Ever since the Anti-Border Corruption Act of 2010 was signed into law in January, many agents have been under the impression that all current Border Patrol agents would have to undergo a polygraph. That is not true. Under the new law, all applicants will have to undergo a polygraph, along with the standard background investigation, before they will be offered employment with CBP.
The law states that all periodic reinvestigations will have to be conducted in a timely fashion. As we have seen in recent years, there has been a growing backlog of pending periodic reinvestigations. Many PAs were being interviewed by investigators quite a while after their fifth year (and 10th, 15th, etc.) on the job. This law now just forces CBP to get that backlog under control.
The law further states that CBP has two years from the enactment of the Act (it was signed by President Obama on January 4, 2011) to get all applicants in front of a polygraph examiner. In addition, every six months for the next two years, the Secretary of DHS will have to provide a progress report to Congress explaining what progress has been made toward getting the backlog of periodic reinvestigations under control.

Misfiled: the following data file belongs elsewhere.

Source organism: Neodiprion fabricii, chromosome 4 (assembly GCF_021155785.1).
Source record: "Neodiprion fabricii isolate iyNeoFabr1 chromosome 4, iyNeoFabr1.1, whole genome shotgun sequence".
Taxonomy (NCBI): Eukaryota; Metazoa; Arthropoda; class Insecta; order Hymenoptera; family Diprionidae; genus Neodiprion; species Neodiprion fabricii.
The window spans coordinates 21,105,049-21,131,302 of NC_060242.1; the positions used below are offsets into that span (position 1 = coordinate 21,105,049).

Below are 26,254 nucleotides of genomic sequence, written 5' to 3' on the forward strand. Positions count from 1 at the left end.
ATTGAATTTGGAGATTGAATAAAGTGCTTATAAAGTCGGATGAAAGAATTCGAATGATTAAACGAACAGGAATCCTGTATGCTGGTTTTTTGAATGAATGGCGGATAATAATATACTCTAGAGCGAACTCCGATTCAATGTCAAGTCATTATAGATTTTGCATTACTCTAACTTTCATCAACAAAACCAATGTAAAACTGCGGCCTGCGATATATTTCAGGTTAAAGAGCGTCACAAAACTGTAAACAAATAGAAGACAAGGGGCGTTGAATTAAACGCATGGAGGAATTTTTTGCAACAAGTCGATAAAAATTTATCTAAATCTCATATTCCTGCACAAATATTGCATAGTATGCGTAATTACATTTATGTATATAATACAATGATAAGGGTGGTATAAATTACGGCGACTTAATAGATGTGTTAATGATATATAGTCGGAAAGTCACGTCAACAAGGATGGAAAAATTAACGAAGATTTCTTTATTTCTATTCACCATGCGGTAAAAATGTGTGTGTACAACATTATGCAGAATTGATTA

Polygraphs have become an increasingly contentious issue as agencies rely more and more on them to root out possible corruption. “Lie detectors,” as polygraphs are commonly called, simply do not detect lies – they merely provide biofeedback that is then “analyzed” by an examiner who is somehow supposed to interpret and decide if the person is lying or not. A polygraph could rule out just as many, if not more, honest people as it will dishonest people.
The National Academy of Sciences issued a report in 2003 that said polygraphs are unreliable and scientists generally tend to give very little credibility to polygraphy.
Polygraphs are inadmissible in a court of law for a reason.
Applicants for law enforcement positions with CBP are the only people who will have to undergo polygraphs under this Act.
Current agents are not required to undergo a polygraph.
You may read the full text of the bill here: